NBN at war with telcos over wholesale pricing

Another war is brewing between NBN Co and Aussie telecommunications companies over the exorbitant wholesale prices charged, which retailers then pass onto customers.

NBN Co released a pricing review paper yesterday whereby it proposed a 10% discount to its extra capacity charge, which is officially known as ‘connectivity virtual circuit’ (CVC).

Telcos have previously compared the CVC to an excess data charge and have called for it to be scrapped. Telstra CEO Andy Penn said last week that it was time for NBN Co to come up with a new pricing structure, however NBN Co claimed in its review paper that any decrease in CVC would result in a corresponding increase in the fixed component of its pricing.

“We want to continue to see increases in customer satisfaction [and] we do have financial commitments as this is a user-pays model, so we need to generate enough revenue to reinvest in the network to provide better service into the future. Outside of that, we are open to alternative models” [NBN Co chief customer officer Brad Whitcomb said]…

These proposed changes to wholesale prices amount to tinkering at the edges and won’t fix the fundamental structural factors behind the exorbitant prices charged to broadband retailers by NBN Co.

NBN’s wholesale prices are high because the former federal Labor Government classified the project as an “investment”. This required NBN Co to deliver a commercial return to the government and meant the NBN needed to cover its costs as well as earn a margin. In turn, NBN Co was forced to charge ISPs high wholesale prices, which they then passed onto Australian consumers.

Ultimately, the solution to the NBN’s pricing issue is for the federal government to write down the project’s value to reflect its true worth.

The Parliamentary Budget Office reported that the “fair value” (or saleable value) of the NBN was just $8.7 billion, which is less than one-third of the government’s equity investment. Therefore, the NBN probably requires a write down of around $20 billion.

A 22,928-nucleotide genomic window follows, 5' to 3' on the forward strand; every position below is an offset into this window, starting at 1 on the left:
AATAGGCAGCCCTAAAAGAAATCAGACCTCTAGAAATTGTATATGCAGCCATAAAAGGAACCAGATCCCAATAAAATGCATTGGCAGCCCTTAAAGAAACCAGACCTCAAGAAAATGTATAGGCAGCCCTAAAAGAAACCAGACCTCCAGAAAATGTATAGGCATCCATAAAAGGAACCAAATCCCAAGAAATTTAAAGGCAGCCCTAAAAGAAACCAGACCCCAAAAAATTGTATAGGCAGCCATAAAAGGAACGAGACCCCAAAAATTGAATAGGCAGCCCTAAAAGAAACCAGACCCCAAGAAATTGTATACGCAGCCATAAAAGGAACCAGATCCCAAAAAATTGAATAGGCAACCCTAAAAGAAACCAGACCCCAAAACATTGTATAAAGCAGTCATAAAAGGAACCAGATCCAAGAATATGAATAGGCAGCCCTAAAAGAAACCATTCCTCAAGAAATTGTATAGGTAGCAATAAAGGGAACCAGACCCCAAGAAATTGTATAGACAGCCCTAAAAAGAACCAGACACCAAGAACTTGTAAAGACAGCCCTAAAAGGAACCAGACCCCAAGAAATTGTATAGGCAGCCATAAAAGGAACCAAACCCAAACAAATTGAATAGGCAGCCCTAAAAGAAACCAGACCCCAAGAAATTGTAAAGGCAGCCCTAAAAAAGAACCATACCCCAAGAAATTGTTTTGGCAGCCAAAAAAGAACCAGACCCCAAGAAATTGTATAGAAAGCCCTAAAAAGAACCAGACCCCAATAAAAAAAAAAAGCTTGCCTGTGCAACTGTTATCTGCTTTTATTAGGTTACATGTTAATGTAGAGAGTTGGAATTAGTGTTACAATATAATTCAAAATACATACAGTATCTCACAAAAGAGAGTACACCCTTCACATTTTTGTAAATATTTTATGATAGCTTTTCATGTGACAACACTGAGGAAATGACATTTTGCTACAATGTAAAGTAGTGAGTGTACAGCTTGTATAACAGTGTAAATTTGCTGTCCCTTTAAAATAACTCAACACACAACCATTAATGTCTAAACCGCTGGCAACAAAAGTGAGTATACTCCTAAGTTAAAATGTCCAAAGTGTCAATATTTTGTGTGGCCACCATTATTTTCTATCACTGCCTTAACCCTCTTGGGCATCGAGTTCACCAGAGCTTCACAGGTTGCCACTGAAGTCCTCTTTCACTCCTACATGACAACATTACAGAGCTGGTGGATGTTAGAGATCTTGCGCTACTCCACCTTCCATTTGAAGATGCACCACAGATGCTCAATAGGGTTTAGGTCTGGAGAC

Doing so would reduce the required rate of return and enable NBN Co to cut wholesale prices for ISPs and by extension consumers.

A reform of this nature would also require the federal government to treat the NBN like an essential utility service, instead of a commercial project seeking a commercial return.

In short, Australians will continue to be overcharged for broadband unless the federal government writes the NBN’s value down to reflect its actual true value.

Unconventional Economist
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  1. Arnold Worchester

    The NBNco business plan calls for infinitely inflationary wholesale pricing which is unheard of for Telecommunication services – which have been deflationary for the past decades.

    Particularly silly when much of the population is limited to 100mbps copper.

    Might as well just sell it to Telstra in exchange for equity.

  2. ” “fair value” (or saleable value) of the NBN was just $8.7 billion”
    That’s the same as what the NBN paid Telstra for their copper network.

    How good are governments at destroying value?
    NBN Co chief executive officer, Stephen Rue makes over $3.1 million a year.

  3. alwaysanonMEMBER

    They are at least investing into the network of late. We moved into our new (to us – it is 120 years old) house in October that has HFC/Coax NBN. They just notified me that they’d upgraded the network and I was eligible for 1000/50 “NBN Ultrafast” from my 100/40. It is $140/month vs. the $95/month I was paying (ouch) but with us both working from home I figured f-it at least it is a tax deduction etc. My early speed tests are showing 700/47 so I am pretty happy with that. Other than it being too expensive (my wife gawked at $140) I am pretty happy with their improvements/investments in the network. If writing it down lets them lower the wholesale and get my monthly down to ~$100 I’d have no complaints…

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